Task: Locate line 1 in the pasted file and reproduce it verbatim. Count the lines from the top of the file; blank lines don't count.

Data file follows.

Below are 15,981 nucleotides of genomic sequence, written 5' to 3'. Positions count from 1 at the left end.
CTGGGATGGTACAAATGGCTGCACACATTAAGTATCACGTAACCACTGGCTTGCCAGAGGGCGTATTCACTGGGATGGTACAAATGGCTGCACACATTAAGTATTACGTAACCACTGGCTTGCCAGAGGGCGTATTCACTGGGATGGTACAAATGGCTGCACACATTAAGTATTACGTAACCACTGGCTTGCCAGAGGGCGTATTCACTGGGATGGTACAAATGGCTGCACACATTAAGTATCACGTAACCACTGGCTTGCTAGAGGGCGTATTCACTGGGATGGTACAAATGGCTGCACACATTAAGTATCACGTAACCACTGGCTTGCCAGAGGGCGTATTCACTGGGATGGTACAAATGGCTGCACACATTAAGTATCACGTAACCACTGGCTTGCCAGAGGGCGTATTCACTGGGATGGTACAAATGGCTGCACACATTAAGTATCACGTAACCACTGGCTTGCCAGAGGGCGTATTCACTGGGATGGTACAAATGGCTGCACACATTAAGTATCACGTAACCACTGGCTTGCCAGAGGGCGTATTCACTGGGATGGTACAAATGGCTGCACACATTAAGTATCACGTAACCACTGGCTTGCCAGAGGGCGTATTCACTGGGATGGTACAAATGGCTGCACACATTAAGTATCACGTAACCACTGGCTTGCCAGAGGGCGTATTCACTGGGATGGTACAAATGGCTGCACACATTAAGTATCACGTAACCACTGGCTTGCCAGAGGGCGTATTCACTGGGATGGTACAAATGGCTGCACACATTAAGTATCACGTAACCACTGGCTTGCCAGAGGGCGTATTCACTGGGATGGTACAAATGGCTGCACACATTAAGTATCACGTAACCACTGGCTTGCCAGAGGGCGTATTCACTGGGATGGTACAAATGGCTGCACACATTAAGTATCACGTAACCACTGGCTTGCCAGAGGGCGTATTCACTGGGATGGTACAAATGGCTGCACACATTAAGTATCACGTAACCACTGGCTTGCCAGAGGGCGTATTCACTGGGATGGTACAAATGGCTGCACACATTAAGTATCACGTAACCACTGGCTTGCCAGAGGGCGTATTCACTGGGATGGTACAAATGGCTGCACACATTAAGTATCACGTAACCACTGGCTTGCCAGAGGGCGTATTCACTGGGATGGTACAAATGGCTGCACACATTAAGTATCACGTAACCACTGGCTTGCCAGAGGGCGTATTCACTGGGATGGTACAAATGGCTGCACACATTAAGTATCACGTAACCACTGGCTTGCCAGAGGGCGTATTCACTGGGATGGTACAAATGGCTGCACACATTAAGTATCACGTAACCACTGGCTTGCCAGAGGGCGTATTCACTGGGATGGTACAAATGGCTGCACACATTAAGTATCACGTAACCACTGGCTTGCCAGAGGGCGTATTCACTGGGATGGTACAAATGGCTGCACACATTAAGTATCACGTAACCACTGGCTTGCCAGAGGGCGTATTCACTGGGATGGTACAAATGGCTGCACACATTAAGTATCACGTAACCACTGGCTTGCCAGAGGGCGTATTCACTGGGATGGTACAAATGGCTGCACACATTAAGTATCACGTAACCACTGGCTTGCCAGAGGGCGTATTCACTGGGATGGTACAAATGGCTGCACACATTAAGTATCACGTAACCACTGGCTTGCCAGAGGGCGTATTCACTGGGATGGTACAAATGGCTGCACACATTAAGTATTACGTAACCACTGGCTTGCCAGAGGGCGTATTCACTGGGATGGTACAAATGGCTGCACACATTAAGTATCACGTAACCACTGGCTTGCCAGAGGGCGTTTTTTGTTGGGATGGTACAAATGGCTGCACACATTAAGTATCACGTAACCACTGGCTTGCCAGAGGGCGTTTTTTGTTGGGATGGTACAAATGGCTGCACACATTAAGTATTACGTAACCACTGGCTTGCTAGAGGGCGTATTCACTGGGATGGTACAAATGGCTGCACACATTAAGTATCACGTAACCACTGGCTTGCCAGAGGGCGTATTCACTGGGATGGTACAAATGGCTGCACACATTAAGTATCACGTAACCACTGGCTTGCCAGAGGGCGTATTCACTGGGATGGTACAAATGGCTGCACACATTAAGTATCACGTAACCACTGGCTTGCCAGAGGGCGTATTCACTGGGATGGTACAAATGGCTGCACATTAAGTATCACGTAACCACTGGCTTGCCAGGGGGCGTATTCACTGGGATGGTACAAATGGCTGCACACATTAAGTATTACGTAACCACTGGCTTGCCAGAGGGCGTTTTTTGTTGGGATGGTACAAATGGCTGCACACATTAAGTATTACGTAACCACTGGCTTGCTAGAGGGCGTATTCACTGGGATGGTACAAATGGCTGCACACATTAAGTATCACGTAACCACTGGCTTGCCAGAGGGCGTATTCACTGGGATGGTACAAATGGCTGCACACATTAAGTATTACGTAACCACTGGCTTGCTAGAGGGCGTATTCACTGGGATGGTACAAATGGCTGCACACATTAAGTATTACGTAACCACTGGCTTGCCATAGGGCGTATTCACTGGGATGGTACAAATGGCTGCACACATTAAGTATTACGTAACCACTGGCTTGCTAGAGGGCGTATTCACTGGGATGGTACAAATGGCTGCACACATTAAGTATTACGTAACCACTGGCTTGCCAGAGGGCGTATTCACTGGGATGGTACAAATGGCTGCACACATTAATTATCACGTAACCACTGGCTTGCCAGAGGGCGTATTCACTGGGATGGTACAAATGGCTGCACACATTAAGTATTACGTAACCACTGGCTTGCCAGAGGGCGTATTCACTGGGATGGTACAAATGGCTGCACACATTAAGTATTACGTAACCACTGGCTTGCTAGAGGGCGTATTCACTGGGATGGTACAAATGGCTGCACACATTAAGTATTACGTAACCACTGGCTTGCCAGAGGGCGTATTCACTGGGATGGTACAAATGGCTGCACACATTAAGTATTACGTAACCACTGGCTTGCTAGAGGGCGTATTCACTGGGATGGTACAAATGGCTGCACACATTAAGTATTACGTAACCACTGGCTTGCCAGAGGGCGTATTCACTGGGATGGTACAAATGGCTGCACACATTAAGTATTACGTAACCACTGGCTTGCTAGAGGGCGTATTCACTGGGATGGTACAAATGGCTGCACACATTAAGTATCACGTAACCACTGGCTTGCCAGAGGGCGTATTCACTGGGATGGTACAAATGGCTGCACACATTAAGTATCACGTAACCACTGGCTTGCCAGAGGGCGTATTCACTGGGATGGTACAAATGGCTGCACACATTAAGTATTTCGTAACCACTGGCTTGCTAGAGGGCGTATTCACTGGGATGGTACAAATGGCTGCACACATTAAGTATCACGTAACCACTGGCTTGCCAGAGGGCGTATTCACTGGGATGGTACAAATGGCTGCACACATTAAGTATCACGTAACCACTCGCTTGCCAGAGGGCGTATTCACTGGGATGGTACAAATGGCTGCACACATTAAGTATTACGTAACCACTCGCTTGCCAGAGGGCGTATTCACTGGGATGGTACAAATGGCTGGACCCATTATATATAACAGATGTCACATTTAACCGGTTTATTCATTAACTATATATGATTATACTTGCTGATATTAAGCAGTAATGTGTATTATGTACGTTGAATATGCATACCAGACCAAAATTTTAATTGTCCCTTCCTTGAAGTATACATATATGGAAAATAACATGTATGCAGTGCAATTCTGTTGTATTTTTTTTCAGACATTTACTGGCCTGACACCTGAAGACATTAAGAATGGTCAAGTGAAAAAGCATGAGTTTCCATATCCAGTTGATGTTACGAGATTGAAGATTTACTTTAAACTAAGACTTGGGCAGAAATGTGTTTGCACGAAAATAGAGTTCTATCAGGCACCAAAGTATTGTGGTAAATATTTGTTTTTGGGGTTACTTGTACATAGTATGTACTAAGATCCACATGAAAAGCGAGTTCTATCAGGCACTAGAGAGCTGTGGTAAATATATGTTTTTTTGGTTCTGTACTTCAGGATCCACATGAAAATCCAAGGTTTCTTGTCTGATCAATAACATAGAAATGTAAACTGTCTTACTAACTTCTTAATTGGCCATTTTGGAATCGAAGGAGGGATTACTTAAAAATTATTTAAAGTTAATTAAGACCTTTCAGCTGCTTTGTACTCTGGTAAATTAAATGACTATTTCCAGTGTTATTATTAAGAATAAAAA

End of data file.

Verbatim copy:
Below are 15,981 nucleotides of genomic sequence, written 5' to 3'. Positions count from 1 at the left end.